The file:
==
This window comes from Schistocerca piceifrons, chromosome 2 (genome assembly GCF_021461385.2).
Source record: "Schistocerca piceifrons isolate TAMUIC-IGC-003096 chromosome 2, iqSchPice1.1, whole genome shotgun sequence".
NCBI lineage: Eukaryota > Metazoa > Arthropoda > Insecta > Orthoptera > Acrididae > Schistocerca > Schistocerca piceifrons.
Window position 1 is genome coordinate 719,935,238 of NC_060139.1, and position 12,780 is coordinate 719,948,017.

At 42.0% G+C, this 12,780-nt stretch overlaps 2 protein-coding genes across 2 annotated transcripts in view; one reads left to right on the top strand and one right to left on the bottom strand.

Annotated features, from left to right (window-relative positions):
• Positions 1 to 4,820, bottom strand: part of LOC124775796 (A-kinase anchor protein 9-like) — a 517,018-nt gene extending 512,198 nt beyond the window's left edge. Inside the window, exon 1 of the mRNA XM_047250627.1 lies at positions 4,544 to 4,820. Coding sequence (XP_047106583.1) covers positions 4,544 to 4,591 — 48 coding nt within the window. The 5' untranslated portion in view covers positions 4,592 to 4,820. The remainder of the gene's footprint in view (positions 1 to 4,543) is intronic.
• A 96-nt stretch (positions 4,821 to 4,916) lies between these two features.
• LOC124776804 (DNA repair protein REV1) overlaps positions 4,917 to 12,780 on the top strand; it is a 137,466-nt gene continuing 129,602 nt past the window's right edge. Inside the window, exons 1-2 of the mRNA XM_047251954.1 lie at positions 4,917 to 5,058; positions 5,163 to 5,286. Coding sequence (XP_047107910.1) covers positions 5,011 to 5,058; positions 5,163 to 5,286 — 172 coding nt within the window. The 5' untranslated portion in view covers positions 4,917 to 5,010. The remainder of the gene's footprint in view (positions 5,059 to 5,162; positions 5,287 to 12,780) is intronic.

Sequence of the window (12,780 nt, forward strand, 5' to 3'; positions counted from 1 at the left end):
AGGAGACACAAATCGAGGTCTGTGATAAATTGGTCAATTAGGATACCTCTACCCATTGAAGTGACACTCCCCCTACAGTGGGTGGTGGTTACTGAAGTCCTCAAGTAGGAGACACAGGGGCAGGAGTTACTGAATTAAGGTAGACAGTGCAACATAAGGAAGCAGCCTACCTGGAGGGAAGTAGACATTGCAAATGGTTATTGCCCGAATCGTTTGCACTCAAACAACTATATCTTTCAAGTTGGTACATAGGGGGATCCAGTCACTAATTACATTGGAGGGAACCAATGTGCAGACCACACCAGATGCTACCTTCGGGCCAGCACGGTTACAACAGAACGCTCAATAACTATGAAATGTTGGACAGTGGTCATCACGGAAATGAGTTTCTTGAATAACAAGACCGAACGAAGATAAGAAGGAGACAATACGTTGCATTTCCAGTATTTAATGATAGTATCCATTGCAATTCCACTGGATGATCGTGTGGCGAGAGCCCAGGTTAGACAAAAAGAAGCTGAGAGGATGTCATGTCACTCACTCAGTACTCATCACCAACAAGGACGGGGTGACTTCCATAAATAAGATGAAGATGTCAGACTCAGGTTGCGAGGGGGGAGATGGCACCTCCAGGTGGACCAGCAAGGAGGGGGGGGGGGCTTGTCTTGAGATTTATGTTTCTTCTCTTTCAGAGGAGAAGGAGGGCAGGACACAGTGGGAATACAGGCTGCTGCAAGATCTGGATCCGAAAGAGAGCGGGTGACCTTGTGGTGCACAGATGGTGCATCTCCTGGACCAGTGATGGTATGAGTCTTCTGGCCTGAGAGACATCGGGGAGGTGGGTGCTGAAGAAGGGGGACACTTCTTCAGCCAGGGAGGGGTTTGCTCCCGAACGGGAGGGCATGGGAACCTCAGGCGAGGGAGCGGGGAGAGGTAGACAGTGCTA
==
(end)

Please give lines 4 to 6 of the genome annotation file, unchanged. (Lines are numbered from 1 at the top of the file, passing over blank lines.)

Window position 1 is genome coordinate 719,935,238 of NC_060139.1, and position 12,780 is coordinate 719,948,017.

At 42.0% G+C, this 12,780-nt stretch overlaps 2 protein-coding genes across 2 annotated transcripts in view; one reads left to right on the top strand and one right to left on the bottom strand.

Annotated features, from left to right (window-relative positions):